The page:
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Bringing Down the House

How one woman shipped a Colonial barn from Canada to build a dream home in Little Compton

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Ellen Denisevich-Grickis is fond of old barns. An interior designer based in Connecticut, Ellen knew she wanted a home that integrated pieces of antique agriculture. She already owned a four-acre property in Little Compton with her husband, Bill, and they imagined a summer cottage nestled among the wildflowers. Ellen even visited area farms to examine the old-fashioned architecture.

“I knocked on people’s doors and asked if I could do measurements and take photographs,” Ellen remembers. “I ended up designing a house that resembled a barn.”

But everything changed when Ellen met a group of “barn scouts” who specialized in repurposing old farms. They encouraged her to use an entire barn, including the walls and roof, instead of select bits and pieces. Eager to sell her on the idea, the barn scouts tracked down an 18th-century barn – in northern Ontario.

Ontario was far away, and Ellen was skeptical. She wanted a home that blended nicely into Little Compton’s pastoral landscape. But when the scouts sent her digital photos, Ellen was intrigued by the stone foundation and “bank barn” style, which is traditionally built into the side of a hill. “Bank barns are really common in Little Compton,” she says. Even the barn’s peculiar history piqued her curiosity. “They told me that this barn was built by British Loyalists. They kept insisting I had to see it.”

Ellen drove for two days in the dead of winter, and when she reached the site in Ontario, she felt a surge of inspiration. Better yet, the barn perfectly matched the dimensions of her original design.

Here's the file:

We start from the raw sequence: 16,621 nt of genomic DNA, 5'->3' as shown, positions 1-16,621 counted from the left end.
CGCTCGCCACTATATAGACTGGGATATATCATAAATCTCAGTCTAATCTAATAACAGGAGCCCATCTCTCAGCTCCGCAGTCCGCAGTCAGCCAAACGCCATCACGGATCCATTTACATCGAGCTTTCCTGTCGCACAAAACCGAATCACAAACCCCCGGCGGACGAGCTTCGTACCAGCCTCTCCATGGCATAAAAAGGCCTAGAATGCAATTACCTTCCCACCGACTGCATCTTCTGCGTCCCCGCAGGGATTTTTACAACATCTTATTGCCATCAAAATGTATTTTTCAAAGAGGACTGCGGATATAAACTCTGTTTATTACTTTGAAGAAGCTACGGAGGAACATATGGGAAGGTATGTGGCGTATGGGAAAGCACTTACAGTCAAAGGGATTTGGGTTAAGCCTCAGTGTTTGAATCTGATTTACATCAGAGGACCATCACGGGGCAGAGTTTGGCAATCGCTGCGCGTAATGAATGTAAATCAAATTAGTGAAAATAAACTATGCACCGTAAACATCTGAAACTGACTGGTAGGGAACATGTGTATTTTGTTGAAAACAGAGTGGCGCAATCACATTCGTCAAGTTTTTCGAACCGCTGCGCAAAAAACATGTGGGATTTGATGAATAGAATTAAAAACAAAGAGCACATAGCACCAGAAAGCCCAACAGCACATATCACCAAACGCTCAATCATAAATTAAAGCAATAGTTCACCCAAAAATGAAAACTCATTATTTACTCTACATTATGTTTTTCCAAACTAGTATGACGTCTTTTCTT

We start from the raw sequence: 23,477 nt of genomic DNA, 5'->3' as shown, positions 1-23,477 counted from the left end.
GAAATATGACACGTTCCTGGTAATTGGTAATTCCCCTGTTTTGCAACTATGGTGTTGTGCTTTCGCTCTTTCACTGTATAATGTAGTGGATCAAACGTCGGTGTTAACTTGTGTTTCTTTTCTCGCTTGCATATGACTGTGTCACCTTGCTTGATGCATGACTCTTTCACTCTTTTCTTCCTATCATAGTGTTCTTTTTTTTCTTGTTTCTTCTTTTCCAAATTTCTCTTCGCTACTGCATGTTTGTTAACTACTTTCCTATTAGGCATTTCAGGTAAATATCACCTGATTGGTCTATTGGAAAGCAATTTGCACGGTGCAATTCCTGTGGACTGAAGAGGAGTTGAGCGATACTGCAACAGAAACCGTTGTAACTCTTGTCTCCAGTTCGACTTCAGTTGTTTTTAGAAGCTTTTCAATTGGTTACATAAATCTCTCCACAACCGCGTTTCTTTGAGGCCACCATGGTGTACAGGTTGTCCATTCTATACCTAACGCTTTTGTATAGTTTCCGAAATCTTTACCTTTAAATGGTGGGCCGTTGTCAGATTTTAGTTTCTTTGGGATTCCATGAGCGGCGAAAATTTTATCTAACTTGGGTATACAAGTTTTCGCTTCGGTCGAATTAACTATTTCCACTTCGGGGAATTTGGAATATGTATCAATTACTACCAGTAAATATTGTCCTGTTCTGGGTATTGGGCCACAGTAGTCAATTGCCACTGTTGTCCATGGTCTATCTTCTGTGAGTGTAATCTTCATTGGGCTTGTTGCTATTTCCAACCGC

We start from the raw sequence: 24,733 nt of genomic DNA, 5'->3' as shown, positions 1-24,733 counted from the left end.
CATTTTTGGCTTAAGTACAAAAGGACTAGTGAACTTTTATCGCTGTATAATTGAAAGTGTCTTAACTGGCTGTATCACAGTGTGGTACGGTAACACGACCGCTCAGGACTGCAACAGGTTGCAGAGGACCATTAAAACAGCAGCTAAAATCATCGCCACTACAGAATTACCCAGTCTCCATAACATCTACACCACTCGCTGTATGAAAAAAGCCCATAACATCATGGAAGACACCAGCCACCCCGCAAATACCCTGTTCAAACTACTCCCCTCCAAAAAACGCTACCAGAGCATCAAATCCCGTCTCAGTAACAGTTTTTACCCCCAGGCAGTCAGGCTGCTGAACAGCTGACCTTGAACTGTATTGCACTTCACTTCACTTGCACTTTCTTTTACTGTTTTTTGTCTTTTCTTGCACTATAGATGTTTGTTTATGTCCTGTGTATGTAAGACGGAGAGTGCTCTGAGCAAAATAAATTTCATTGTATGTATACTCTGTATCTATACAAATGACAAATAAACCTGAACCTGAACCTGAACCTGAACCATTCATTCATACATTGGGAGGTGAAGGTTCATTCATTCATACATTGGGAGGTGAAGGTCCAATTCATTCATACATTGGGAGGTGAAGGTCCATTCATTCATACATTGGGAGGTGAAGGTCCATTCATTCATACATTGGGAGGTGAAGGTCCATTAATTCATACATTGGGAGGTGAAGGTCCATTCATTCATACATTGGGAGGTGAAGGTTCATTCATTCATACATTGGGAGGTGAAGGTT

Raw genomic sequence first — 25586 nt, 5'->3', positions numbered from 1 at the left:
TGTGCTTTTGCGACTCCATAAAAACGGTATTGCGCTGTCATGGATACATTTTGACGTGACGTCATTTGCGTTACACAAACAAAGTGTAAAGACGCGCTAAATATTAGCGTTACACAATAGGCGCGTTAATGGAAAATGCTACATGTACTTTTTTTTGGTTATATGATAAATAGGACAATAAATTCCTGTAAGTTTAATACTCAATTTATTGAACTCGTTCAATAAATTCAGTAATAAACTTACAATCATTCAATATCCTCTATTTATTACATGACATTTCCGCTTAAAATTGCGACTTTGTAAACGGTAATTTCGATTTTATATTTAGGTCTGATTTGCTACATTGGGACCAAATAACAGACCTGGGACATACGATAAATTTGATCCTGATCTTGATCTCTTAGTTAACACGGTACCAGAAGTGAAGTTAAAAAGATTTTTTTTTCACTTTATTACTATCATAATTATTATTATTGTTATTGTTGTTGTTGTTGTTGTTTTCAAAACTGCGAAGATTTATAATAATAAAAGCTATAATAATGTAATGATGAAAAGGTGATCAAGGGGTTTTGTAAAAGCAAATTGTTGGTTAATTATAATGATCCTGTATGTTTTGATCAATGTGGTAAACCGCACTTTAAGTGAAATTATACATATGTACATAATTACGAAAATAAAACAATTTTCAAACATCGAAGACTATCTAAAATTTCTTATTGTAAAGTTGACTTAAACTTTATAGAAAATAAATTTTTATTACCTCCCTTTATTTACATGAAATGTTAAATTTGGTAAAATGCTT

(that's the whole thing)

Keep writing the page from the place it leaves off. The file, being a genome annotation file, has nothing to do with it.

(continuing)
The shell was taken apart piece by piece, and every last beam was numbered for reassembly later on. Laborers used a crane to pile the 200-year-old lumber onto a single flatbed truck. “There were no nails in the barn,” Ellen recalls. “They were able to take it apart with wooden pins. It looked like a pile of sticks. You wouldn’t believe it was a barn. It was incredible.”

When the bundle arrived in Rhode Island, Ellen threw her creative energy into the final construction. The rustic beams provided a basic framework for the house, but Ellen added a panoply of personal touches, such as polished concrete floors and handblown glass windows. She also commissioned a massive facade and fireplace built from local stone. From the outside, this rich masonry plays nicely off the weathered stone walls that circumscribe the property.

The Grickises are also avid collectors, with art pieces and ornate rugs from around the world. Every sconce and chandelier has a special origin story.

“It’s a very eclectic interior,” Ellen says. “All the doors are reused. I have light fixtures from Italy. I wanted it to be a mix of fine design ideas.”

Since its completion in 2006, the house has wowed visitors and become a media darling. The building has been featured in Architectural Digest and on HGTV, and Ellen often uses pictures of the house as examples of her work for potential clients.
Sequestered in a woodsy countryside, the Grickis cottage is the perfect home-away-from-home. In the summer they relax and host dinners with local friends. Quiet woodland surrounds the house on all sides, and the seaside is only a quick stroll away. The house is also fully winterized, and the Grickises make sure to visit every few weeks, no matter the month or weather pattern.

“It’s a great winter house,” Ellen says. “There’s the fireplace. The walls are well insulated. It’s actually warmer than our house in Connecticut.”